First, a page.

You are previewing Bayesian Probability Theory.
O'Reilly logo
Bayesian Probability Theory

Book Description

From the basics to the forefront of modern research, this book presents all aspects of probability theory, statistics and data analysis from a Bayesian perspective for physicists and engineers. The book presents the roots, applications and numerical implementation of probability theory, and covers advanced topics such as maximum entropy distributions, stochastic processes, parameter estimation, model selection, hypothesis testing and experimental design. In addition, it explores state-of-the art numerical techniques required to solve demanding real-world problems. The book is ideal for students and researchers in physical sciences and engineering.

Table of Contents

  1. Cover Page
  2. Half Title Page
  3. Title Page
  4. Copyright Page
  5. Contents
  6. Preface
  7. PART I INTRODUCTION
    1. 1 The meaning of ‘probability’
      1. 1.1 Classical definition of ‘probability’
      2. 1.2 Statistical definition of ‘probability’
      3. 1.3 Bayesian understanding of ‘probability’
    2. 2 Basic definitions for frequentist statistics and Bayesian inference
      1. 2.1 Definition of mean, moments and marginal distribution
      2. 2.2 Worked example: The three-urn problem
      3. 2.3 Frequentist statistics versus Bayesian inference
    3. 3 Bayesian inference
      1. 3.1 Propositions
      2. 3.2 Selected examples
      3. 3.3 Ockham’s razor
    4. 4 Combinatorics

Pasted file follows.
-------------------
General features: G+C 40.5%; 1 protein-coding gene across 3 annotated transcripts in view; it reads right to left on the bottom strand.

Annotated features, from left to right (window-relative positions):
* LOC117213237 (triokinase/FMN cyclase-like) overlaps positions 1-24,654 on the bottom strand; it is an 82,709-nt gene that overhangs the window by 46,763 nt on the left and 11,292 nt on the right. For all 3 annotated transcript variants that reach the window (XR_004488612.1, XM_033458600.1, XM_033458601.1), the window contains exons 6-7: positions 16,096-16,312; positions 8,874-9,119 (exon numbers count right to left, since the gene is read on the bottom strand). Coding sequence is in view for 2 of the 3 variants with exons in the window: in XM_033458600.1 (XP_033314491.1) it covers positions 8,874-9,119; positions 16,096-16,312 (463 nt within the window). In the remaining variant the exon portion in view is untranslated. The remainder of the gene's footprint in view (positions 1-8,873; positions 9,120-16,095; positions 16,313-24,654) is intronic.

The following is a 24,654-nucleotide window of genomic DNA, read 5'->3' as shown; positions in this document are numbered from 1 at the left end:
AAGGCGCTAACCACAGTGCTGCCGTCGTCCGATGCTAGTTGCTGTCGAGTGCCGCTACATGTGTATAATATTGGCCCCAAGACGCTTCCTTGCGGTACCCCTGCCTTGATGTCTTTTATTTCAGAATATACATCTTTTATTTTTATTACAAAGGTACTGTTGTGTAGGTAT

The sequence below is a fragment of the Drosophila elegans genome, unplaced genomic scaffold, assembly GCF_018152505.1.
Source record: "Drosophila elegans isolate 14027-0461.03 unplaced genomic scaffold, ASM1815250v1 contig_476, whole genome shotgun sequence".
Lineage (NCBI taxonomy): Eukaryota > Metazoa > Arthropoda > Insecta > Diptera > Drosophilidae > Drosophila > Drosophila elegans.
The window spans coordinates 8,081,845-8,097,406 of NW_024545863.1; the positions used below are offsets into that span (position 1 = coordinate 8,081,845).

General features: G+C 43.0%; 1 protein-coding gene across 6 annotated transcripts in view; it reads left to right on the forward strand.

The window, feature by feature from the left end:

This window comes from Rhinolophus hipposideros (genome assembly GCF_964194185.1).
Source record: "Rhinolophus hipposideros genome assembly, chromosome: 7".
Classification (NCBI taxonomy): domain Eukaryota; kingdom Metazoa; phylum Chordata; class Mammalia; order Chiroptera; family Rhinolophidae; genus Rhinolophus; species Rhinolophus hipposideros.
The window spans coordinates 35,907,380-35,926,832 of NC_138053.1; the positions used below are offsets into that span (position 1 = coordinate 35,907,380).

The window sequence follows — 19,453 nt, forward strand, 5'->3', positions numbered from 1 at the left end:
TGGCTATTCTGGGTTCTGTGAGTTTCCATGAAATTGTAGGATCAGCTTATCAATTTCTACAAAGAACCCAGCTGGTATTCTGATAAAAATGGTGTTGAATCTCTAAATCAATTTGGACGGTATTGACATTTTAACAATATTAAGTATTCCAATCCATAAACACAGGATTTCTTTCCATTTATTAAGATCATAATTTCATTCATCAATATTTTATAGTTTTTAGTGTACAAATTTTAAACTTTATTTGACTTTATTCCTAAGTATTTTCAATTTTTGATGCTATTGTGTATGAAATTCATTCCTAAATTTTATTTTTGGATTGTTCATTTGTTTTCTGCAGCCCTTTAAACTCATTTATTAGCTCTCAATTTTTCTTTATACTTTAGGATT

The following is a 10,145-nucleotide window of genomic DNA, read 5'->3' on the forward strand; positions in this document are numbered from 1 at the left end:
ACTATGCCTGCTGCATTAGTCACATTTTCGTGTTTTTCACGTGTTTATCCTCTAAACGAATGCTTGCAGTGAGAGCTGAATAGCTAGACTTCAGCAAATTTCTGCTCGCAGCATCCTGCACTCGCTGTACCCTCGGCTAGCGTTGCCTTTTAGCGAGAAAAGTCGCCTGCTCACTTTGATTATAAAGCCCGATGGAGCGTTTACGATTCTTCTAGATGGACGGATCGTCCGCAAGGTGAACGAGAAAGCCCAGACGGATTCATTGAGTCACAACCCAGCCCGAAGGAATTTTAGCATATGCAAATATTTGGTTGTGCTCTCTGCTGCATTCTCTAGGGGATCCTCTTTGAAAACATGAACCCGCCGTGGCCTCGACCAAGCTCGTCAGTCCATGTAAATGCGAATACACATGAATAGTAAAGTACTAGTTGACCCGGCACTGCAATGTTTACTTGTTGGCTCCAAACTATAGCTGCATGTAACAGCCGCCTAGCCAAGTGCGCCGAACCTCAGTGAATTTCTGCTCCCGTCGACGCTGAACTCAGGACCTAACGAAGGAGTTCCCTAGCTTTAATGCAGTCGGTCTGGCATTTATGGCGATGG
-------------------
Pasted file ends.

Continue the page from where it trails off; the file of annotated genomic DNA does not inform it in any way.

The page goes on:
1. 4.1 Preliminaries
      2. 4.2 Partitions, binomial and multinomial distributions
      3. 4.3 Occupation number problems
      4. 4.4 Geometric and hypergeometric distributions
      5. 4.5 The negative binomial distribution
    5. 5 Random walks
      1. 5.1 First return
      2. 5.2 First lead
      3. 5.3 Random walk with absorbing wall
    6. 6 Limit theorems
      1. 6.1 Stirling’s formula
      2. 6.2 de Moivre–Laplace theorem/local limit theorem
      3. 6.3 Bernoulli’s law of large numbers
      4. 6.4 Poisson’s law
    7. 7 Continuous distributions
      1. 7.1 Continuous propositions
      2. 7.2 Distribution function and probability density functions
      3. 7.3 Application in statistical physics
      4. 7.4 Definitions for continuous distributions
      5. 7.5 Common probability distributions
      6. 7.6 Order statistic
      7. 7.7 Transformation of random variables
      8. 7.8 Characteristic function
      9. 7.9 Error propagation
      10. 7.10 Helmert transformation
    8. 8 The central limit theorem
      1. 8.1 The theorem
      2. 8.2 Stable distributions
      3. 8.3 Proof of the central limit theorem
      4. 8.4 Markov chain Monte Carlo (MCMC)
      5. 8.5 The multivariate case
    9. 9 Poisson processes and waiting times
      1. 9.1 Stochastic processes
      2. 9.2 Three ways to generate Poisson points
      3. 9.3 Waiting time paradox
      4. 9.4 Order statistic of Poisson processes
      5. 9.5 Various examples
  8. PART II ASSIGNING PROBABILITIES
    1. 10 Prior probabilities by transformation invariance
      1. 10.1 Bertrand’s paradox revisited
      2. 10.2 Prior for scale variables
      3. 10.3 The prior for a location variable
      4. 10.4 Hyperplane priors
      5. 10.5 The invariant Riemann measure (Jeffreys’ prior)
    2. 11 Testable information and maximum entropy
      1. 11.1 Discrete case
      2. 11.2 Properties of the Shannon entropy
      3. 11.3 Maximum entropy for continuous distributions
    3. 12 Quantified maximum entropy
      1. 12.1 The entropic prior
      2. 12.2 Derivation of the entropic prior
      3. 12.3 Saddle-point approximation for the normalization
      4. 12.4 Posterior probability density
      5. 12.5 Regularization and good data
      6. 12.6 A technical trick
      7. 12.7 Application to ill-posed inversion problems
    4. 13 Global smoothness
      1. 13.1 A primer on cubic splines
      2. 13.2 Second derivative prior